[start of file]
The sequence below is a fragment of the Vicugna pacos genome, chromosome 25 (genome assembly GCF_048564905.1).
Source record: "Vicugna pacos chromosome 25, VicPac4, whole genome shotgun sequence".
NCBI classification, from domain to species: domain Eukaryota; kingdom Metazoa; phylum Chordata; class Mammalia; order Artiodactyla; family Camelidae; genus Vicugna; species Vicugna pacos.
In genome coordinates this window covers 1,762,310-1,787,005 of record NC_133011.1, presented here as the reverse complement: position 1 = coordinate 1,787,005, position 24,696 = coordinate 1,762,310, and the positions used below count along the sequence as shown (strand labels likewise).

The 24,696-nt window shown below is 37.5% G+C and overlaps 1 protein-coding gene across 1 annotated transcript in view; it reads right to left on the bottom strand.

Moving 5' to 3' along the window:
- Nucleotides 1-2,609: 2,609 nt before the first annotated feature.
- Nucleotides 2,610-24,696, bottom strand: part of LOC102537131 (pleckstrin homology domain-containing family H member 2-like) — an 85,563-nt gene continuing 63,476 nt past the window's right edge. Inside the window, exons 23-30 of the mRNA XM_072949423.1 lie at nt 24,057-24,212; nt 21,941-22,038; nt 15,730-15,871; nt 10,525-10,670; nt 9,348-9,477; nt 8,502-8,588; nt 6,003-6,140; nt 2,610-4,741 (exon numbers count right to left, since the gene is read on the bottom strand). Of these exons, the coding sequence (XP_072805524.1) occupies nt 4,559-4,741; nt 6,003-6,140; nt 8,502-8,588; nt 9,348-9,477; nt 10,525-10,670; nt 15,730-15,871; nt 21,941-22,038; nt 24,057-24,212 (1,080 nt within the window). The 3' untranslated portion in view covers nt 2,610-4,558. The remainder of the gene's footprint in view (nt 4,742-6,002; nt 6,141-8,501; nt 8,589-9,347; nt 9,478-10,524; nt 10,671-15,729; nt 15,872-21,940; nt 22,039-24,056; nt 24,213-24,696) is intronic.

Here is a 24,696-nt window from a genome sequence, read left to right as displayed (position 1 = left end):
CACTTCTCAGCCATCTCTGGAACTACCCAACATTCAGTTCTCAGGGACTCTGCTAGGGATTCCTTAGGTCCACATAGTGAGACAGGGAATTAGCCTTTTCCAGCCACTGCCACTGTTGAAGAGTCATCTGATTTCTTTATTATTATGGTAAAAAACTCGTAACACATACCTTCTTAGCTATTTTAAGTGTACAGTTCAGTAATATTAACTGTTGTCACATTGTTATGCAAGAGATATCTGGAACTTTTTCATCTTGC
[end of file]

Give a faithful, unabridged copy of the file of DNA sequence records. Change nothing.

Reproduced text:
The sequence below is a fragment of the Vicugna pacos genome, chromosome 25 (genome assembly GCF_048564905.1).
Source record: "Vicugna pacos chromosome 25, VicPac4, whole genome shotgun sequence".
NCBI classification, from domain to species: domain Eukaryota; kingdom Metazoa; phylum Chordata; class Mammalia; order Artiodactyla; family Camelidae; genus Vicugna; species Vicugna pacos.
In genome coordinates this window covers 1,762,310-1,787,005 of record NC_133011.1, presented here as the reverse complement: position 1 = coordinate 1,787,005, position 24,696 = coordinate 1,762,310, and the positions used below count along the sequence as shown (strand labels likewise).

The 24,696-nt window shown below is 37.5% G+C and overlaps 1 protein-coding gene across 1 annotated transcript in view; it reads right to left on the bottom strand.

Moving 5' to 3' along the window:
- Nucleotides 1-2,609: 2,609 nt before the first annotated feature.
- Nucleotides 2,610-24,696, bottom strand: part of LOC102537131 (pleckstrin homology domain-containing family H member 2-like) — an 85,563-nt gene continuing 63,476 nt past the window's right edge. Inside the window, exons 23-30 of the mRNA XM_072949423.1 lie at nt 24,057-24,212; nt 21,941-22,038; nt 15,730-15,871; nt 10,525-10,670; nt 9,348-9,477; nt 8,502-8,588; nt 6,003-6,140; nt 2,610-4,741 (exon numbers count right to left, since the gene is read on the bottom strand). Of these exons, the coding sequence (XP_072805524.1) occupies nt 4,559-4,741; nt 6,003-6,140; nt 8,502-8,588; nt 9,348-9,477; nt 10,525-10,670; nt 15,730-15,871; nt 21,941-22,038; nt 24,057-24,212 (1,080 nt within the window). The 3' untranslated portion in view covers nt 2,610-4,558. The remainder of the gene's footprint in view (nt 4,742-6,002; nt 6,141-8,501; nt 8,589-9,347; nt 9,478-10,524; nt 10,671-15,729; nt 15,872-21,940; nt 22,039-24,056; nt 24,213-24,696) is intronic.

Here is a 24,696-nt window from a genome sequence, read left to right as displayed (position 1 = left end):
CACTTCTCAGCCATCTCTGGAACTACCCAACATTCAGTTCTCAGGGACTCTGCTAGGGATTCCTTAGGTCCACATAGTGAGACAGGGAATTAGCCTTTTCCAGCCACTGCCACTGTTGAAGAGTCATCTGATTTCTTTATTATTATGGTAAAAAACTCGTAACACATACCTTCTTAGCTATTTTAAGTGTACAGTTCAGTAATATTAACTGTTGTCACATTGTTATGCAAGAGATATCTGGAACTTTTTCATCTTGC